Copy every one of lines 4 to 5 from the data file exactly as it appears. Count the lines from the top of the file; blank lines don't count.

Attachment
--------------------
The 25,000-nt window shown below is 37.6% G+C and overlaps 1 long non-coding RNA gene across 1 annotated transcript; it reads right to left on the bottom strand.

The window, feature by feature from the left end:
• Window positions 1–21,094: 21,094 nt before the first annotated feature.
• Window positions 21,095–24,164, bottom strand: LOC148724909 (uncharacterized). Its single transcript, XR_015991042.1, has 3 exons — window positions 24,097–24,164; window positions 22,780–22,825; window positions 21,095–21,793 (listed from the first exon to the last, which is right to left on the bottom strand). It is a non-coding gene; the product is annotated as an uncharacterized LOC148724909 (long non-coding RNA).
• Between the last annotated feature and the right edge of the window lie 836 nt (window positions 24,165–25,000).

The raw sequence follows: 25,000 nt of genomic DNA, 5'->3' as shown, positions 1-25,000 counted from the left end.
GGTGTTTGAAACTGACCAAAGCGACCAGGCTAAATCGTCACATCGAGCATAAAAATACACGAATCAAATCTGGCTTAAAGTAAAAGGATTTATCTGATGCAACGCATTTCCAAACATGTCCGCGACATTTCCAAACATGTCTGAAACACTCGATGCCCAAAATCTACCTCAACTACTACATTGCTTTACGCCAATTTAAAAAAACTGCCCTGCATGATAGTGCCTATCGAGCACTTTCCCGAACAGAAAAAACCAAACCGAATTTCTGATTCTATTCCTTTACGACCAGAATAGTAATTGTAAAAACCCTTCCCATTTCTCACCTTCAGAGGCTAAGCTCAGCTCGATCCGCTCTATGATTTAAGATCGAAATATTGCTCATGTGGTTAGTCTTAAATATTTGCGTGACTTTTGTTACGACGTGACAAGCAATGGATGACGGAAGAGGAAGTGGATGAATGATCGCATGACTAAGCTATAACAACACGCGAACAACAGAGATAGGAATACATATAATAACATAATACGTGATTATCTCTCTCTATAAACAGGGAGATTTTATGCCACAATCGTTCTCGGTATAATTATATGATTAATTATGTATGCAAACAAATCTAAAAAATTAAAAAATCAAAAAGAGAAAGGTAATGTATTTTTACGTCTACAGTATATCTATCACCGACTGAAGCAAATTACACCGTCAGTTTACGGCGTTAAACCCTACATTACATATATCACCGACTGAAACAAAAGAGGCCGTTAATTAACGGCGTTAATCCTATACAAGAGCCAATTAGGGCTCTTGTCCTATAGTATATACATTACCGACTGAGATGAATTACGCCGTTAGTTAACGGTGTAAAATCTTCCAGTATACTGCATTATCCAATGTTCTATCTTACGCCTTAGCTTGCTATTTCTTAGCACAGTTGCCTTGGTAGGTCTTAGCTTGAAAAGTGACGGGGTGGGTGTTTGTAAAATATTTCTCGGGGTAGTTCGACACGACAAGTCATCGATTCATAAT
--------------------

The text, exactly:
• Window positions 21,095–24,164, bottom strand: LOC148724909 (uncharacterized). Its single transcript, XR_015991042.1, has 3 exons — window positions 24,097–24,164; window positions 22,780–22,825; window positions 21,095–21,793 (listed from the first exon to the last, which is right to left on the bottom strand). It is a non-coding gene; the product is annotated as an uncharacterized LOC148724909 (long non-coding RNA).
• Between the last annotated feature and the right edge of the window lie 836 nt (window positions 24,165–25,000).